Appraisal myths & facts
Legally, a real estate appraiser needs to be state certified to write legitimate real estate appraisals for federally-related sales. The law gives you the right to acquire a copy of your completed appraisal report from your lender after it has been provided. Contact our professional staff if you have any concerns about the appraisal procedure.
Myth: Market value will be equivocal to the assessed value of the property.
Fact: While most states uphold the suggestion that assessed value is the same as estimated market value, this usually is not the case. There are times when interior remodeling has been done and the assessor is has not investigated the improvement or other homes in the area have not been reassessed for quite some time, it may vary wildly.
Myth: The value of a home will differ depending upon whether the appraisal is produced for the buyer or the seller.
Fact: There is no vested interest on the part of the appraiser in the result of the analysis, therefore he will conduct his work with impartiality and independence, no matter for whom the appraisal is created.
Myth: The replacement cost of the house should be is on par with the market value.
Fact: The way market value is arrived at is based on what a home buyer would likely pay a willing seller for a home without being under duress from any outside group to purchase or sell. The dollar amount needed to reconstruct a home is what forms the replacement cost.
Myth: Appraisers use a formula, such as a certain price per square foot, to figure out the worth of a property.
Fact: There are many different ways that an appraiser will use to make a full analysis of every factor pertaining to the home, such as the size, location, condition, how close it is to specific facilities and the value of recently sold comparable houses.
Myth: When the economy is on the rise and the sales prices of homes are found to be appreciating by a certain percentage, the other houses in the neighborhood can be expected to rise based on that same percentage.
Fact: Any price at which an appraiser concludes in regards to a certain home is always personalized, based on certain factors derived from the information of comparable properties and other specifications within the home itself. This is true in excellent economic times as well as poor.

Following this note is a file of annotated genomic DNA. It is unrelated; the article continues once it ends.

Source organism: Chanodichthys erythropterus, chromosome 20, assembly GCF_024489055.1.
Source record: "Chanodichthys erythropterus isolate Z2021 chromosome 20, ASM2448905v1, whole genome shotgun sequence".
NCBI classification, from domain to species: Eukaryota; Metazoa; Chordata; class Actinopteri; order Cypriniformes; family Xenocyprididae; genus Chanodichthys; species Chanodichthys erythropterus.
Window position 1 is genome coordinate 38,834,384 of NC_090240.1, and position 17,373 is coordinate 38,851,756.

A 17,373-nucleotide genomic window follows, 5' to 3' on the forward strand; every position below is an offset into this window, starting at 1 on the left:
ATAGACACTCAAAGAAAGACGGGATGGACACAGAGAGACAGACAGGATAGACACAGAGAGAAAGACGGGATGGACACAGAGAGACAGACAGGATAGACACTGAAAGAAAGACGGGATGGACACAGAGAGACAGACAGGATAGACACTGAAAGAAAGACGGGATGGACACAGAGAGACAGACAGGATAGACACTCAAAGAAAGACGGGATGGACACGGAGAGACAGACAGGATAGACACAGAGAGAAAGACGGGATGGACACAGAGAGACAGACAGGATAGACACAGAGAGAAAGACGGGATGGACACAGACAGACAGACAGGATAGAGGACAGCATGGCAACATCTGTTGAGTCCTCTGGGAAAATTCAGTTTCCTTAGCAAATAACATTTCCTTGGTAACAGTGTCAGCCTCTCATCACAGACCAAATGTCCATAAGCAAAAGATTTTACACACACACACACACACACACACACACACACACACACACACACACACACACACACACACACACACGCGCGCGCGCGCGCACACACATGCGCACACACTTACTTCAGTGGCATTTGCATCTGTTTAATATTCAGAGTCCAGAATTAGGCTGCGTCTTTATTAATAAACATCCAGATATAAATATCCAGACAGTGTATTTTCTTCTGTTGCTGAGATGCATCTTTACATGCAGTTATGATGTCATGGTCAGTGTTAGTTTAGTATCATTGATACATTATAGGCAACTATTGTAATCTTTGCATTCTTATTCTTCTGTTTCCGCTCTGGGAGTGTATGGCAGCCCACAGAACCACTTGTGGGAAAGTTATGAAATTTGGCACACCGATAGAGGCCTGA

Have other questions about appraisers, appraising or real estate in New Castle County or Bear, DE?Contact our professional staff
Myth: Just seeing what the property looks like on its exterior gives an excellent idea of its worth.
Fact: To find an accurate value beyond all doubt, an appraiser must inspect the home on a variety of factors based on area, condition, improvements, amenities, and current market trends. An outside-only inspection certainly can't provide all of the data required.
Myth: Because consumers pay for the appraisal when applying for loans to purchase or refinance their property, they own their appraisal report.
Fact: Legally, the report is owned by the lender unless the lender relinquishes their interest in the appraisal. However, home buyers must be provided with a copy of the report upon written request, through the Equal Credit Opportunity Act.
Myth: There's no point for consumers to even care about what the appraisal contains so long as their lender is fine with the contents therein.
Fact: It is almost imperative for home buyers to look at a copy of their appraisal report so that they can verify the accuracy of the document, in case there is a need to question its veracity. Remember, this is probably the most expensive and important investment a consumer will ever make. There is a great deal of data stored in an report that can be useful to the home buyer in the future, such as the legal and physical description of the property, square footage measurements, list of comparable properties in the neighborhood, neighborhood description and a narrative of current real-estate activity and/or market trends in the proximity.
Myth: The only reason someone would hire an appraiser is if a house needs its worth estimated in a lender-based sales transaction.
Fact: Ordering an appraisal can fulfill a variety of necessities depending on the designations and certifications of the appraiser involved; appraisers can provide a variety of different services, including benefit/cost analysis, tax assessment, legal dispute resolution, and even estate planning.
Myth: An appraisal is no different than a home inspection report.
Fact: Appraisal reports are nothing like a home inspection report. The reason behind an appraisal report is to arrive at an opinion of fair market value during the appraisal process and the production of the report. A home inspector determines the condition of the house and its major components and reports their findings.